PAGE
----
In the first four months of 2020, the situation in northern Mozambique deteriorated significantly, and rapidly.
ISIS militants have carried out numerous attacks, primarily targeting Catholic missions and churches. However, increasingly deadly attacks are being carried out also on other locations.
“The attacks are becoming more and more religion-oriented, and the world is closing its eyes,” commented Bishop Luiz Fernando Maria Lozano who works in the most vulnerable province of Cabo Delgado.
So far, as a result of ISIS’ attacks over 200,000 people have fled the region.
“Many want to come back, but until the situation stabilises, one cannot think about it,” Lazano said.
“I’m talking about over 200,000 people who had to flee from there. This is an obvious injustice. This is a very poor population, which as a result of another conflict loses its few possessions,” Lazano emphasized.
In order to prevent the chaos spilling onto its territory, on May 7th, Tanzania deployed troops along its southern border with Mozambique, following the rapid increase in ISIS attacks.
The troops were deployed to boost security especially as intelligence indicates that Jihadists from Tanzania have been exploiting the porous border to join the ISCAP (ISIS in Central African Province) terror organization in Mozambique.
This is also the second time that Tanzania has deployed troops to her border with Mozambique to strengthen security in an attempt to ensure that the crisis in the latter does not spill over to the East African nation.
In April, ISIS reportedly massacred at least 50 people in Muidumbe district when they over-ran the district’s capital Namacunde and occupied the district police com-mand.
Media reports say the United Nations has recorded 28 attacks in the area since the beginning of 2020, which killed up to 400 people.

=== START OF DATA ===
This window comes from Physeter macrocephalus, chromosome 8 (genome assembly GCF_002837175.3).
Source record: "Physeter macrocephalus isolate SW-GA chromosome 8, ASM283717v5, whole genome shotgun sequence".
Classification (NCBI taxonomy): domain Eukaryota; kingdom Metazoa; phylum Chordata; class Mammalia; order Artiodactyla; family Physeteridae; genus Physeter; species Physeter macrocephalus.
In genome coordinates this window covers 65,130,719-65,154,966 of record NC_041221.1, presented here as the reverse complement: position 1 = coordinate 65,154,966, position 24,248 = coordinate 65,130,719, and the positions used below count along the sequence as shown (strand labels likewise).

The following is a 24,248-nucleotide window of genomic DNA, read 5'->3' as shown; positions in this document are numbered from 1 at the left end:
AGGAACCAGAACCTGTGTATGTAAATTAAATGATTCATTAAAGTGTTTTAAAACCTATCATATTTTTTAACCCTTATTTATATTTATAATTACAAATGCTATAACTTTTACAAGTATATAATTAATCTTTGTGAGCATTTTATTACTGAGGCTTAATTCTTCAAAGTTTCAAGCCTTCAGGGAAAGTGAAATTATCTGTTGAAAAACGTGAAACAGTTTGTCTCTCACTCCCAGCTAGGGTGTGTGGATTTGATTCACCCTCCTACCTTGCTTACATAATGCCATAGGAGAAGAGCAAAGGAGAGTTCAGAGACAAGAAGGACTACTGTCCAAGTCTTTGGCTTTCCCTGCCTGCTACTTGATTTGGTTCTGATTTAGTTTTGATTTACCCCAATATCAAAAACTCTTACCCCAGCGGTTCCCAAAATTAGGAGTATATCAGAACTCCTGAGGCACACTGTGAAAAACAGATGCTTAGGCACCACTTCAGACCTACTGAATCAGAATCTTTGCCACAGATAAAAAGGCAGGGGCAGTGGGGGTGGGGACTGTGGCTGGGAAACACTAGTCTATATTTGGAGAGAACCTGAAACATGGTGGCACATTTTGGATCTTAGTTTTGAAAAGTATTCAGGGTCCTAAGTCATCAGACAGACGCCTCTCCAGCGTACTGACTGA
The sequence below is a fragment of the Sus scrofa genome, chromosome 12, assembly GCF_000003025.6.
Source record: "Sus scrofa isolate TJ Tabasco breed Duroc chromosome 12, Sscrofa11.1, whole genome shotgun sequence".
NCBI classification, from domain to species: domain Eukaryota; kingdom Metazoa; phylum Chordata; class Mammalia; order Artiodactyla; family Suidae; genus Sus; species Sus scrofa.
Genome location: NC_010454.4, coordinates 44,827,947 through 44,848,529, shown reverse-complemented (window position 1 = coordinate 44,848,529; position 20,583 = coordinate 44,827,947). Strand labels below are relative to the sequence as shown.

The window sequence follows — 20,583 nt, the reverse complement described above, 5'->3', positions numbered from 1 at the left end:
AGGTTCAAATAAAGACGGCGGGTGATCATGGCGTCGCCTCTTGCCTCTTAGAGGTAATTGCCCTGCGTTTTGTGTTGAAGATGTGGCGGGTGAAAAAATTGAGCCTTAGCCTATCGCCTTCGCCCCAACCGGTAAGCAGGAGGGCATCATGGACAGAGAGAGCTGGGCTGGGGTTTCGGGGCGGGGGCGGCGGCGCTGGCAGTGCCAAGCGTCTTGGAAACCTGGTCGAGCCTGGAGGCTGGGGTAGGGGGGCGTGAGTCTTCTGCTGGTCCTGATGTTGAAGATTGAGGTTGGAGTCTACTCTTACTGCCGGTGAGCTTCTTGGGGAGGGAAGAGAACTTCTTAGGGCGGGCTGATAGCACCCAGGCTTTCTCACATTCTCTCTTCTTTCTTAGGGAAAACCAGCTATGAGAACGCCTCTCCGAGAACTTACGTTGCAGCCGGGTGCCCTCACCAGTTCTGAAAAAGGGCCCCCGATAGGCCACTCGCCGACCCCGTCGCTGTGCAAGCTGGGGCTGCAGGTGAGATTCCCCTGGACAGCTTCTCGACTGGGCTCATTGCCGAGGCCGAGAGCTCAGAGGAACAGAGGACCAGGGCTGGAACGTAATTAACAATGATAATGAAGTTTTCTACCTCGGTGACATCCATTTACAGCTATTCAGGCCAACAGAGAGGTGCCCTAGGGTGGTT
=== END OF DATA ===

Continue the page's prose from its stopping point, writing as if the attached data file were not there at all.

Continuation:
Leading up to the decision by the Tanzania government, ISIS militants have been adopting new techniques and increasing the frequency of their attacks in oil and gas-rich restive north.
Mozambique has been trying to undertake counter-terrorism activities, however, they appear to be proving ineffective.
Currently, it appears that ISIS is trying to bolster its ranks, raiding villages and forcing the villagers to join the militants. If they refuse, they are killed.
The very first time ISIS claimed responsibility for an attack in Mozambique was in June 2019, and since then it has become much stronger in the area and undeterred in its activities.
Back in June 2019, ISIS issued a statement claiming involvement in an apparent gunfight with the Mozambique military in Cabo Delgado province, although an insurgency expert expressed caution over the claim.
“The soldiers of the Caliphate were able to repulse an attack by the Crusader Mozambican army in Metubi village, in the Mocimboa area,” said the statement, according to a Site translation.
“They clashed with them with a variety of weapons, killing and wounding a number of them.
“The mujahideen captured weapons, ammunition, and rockets as spoils.”
MORE ON THE TOPIC:
- ISIS Terrorists Seize Weapons In New Attack On Mozambican Forces
- Mozambican Forces Say 120 ISIS-Linked Militants Killed Over Past Month
- Militants Kill 52 People In Mozambique’s Gas-Rich Cabo Delgado Province